In response to the report, House Speaker Hastert issued a statement calling on the task force members and chairmen to "continue working together to find environmentally responsible ways to increase domestic supplies of natural gas and promote fuel diversity." In response, one of the task force chairs, House Energy and Commerce Committee Chairman Billy Tauzin (R-LA), told E & E Daily that this report was merely "stage one" in a process of monitoring how natural gas supply, production and demand relate to the use of other fuels that will continue through the next year. In other words, the Task Force lives on. Information about the Task Force, its members, and the report is available at http://energycommerce.house.gov/naturalgastaskforce/ .
State and local challenges to the teaching of evolution have been coming fast and thick this summer and fall. The AGI Government Affairs Program web site now features a map that highlights the affected states (which we're adding to at the rate of one or two per month) and has information on how geoscientists can get involved at http://www.agiweb.org/gap/evolution/index.html . This month's developments include:
For commentary on the spate of anti-evolution flare-ups around the country, please see "Opposition to Evolution Takes Many Forms" in the September issue of Geotimes, online at http://www.geotimes.org/sept03/scene.html .
On September 23rd, the Senate Environment and Public Works Committee
held a confirmation hearing for Environmental Protection Agency (EPA)
Administrator nominee Utah Governor Mike Leavitt (R). Remaining cordial
on Leavitt's background, Senate Democrats denounced President Bush's
environmental record even as Committee Chairman James Inhofe (R-OK)
chastised them for using the hearing to attack the administration.
Leavitt remained noncommittal on EPA policy, instead focusing on his
skills as a "problem solver." Environmental groups are leery
about Leavitt's decentralized environmental approach, as evidenced
by the National Environmental Trust's web site sporting the slogan
"The Environment: Love It or Leavitt!" This discord underscored
the frustrations faced by any EPA administrator. Leavitt has already
encountered an obstacle in Democratic Senators Hillary Clinton (NY),
Joseph Lieberman (CT), John Kerry (MA) and John Edwards (NC), who
have vowed to procedurally block Leavitt's confirmation until the
White House answers a number of environmental questions. Republicans
could override the blocks by passing a motion of cloture, but this
would require 30-60 hours of floor debate, giving Senate Democrats
the opportunity to further scrutinize the White House's environmental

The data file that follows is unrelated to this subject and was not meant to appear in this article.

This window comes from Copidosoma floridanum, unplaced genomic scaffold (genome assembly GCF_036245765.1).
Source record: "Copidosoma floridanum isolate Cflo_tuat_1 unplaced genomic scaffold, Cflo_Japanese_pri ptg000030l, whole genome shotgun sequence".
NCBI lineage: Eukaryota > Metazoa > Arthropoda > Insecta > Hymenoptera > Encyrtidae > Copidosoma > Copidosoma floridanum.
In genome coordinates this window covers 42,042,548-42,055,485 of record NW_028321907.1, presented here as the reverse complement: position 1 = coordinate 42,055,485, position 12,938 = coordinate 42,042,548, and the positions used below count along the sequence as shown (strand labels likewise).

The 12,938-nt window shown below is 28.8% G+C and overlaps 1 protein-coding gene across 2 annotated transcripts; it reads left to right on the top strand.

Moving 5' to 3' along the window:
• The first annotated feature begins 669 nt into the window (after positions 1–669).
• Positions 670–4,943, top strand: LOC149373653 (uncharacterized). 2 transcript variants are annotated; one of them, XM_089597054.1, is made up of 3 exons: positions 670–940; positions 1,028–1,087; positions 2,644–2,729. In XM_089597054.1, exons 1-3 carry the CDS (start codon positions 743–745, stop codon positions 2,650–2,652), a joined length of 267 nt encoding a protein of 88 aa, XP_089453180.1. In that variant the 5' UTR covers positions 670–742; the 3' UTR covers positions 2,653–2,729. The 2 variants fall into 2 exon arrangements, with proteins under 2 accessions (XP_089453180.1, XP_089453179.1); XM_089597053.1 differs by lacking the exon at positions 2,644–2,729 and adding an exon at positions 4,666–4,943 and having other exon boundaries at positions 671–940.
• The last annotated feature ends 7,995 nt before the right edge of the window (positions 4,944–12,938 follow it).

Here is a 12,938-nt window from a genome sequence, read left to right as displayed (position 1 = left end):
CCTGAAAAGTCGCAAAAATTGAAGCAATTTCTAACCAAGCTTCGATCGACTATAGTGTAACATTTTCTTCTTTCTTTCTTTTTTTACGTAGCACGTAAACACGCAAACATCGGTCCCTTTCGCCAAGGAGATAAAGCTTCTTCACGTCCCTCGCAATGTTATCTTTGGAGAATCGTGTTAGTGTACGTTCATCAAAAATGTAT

record and cluttering an already busy fall schedule. More at http://www.agiweb.org/gap/legis108/epa_admin.html
On September 9th, the Bush Administration indicated for the first
time that it would support the restructuring of EPA during a House
Subcommittee on Energy Policy, Natural Resources and Regulatory Affairs
hearing on the elevation of EPA to departmental status. This fifth
hearing to date on the matter focused on two bills. H.R. 37 would
simply transform EPA into the Department of Environmental Protection
while H.R. 2138 would revamp it, creating three Offices (Policy, Planning
and Innovation; Science and Information; and Implementation, Compliance
and Enforcement), and establish a Bureau of Environmental Statistics
(BES) to collect and analyze environmental data. Acting EPA Administrator
Marianne Horinko and White House Council on Environmental Quality
Chairman James Connaughton, speaking on behalf of the Administration,
acknowledged that the new structure would be more manageable and well
coordinated. They also said that a BES would allow EPA initiatives
to be based upon more sound science -- a weakness for which EPA has
been criticized in the past. Subcommittee Ranking Member John Tierney
(D-MA), on the other hand, voiced concerns that EPA's "new"
mission as written in H.R. 2138 would limit EPA's jurisdiction and
that EPA elevation could become mired in a restructuring debate. Additional
misgivings arose about decreased public access to information and
a new set of coordination problems that might result from H.R. 2138.
More at http://www.agiweb.org/gap/legis108/epa_science.html
While not quite in September, the House passed an important piece of geoscience legislation on October 1st: H.R. 2608, a bill to reauthorize the National Earthquake Hazards Reduction Program. After a non-contentious debate, the House approved the measure by voice vote. The bill now goes over to the Senate for their consideration. When the Senate staff was briefed on the bill during the August recess, they indicated that a hearing would be held in late winter or early spring of next year. The Senate appears likely to develop its own version of the bill rather than adopting the House version. More at http://www.agiweb.org/gap/legis108/nehrp.html.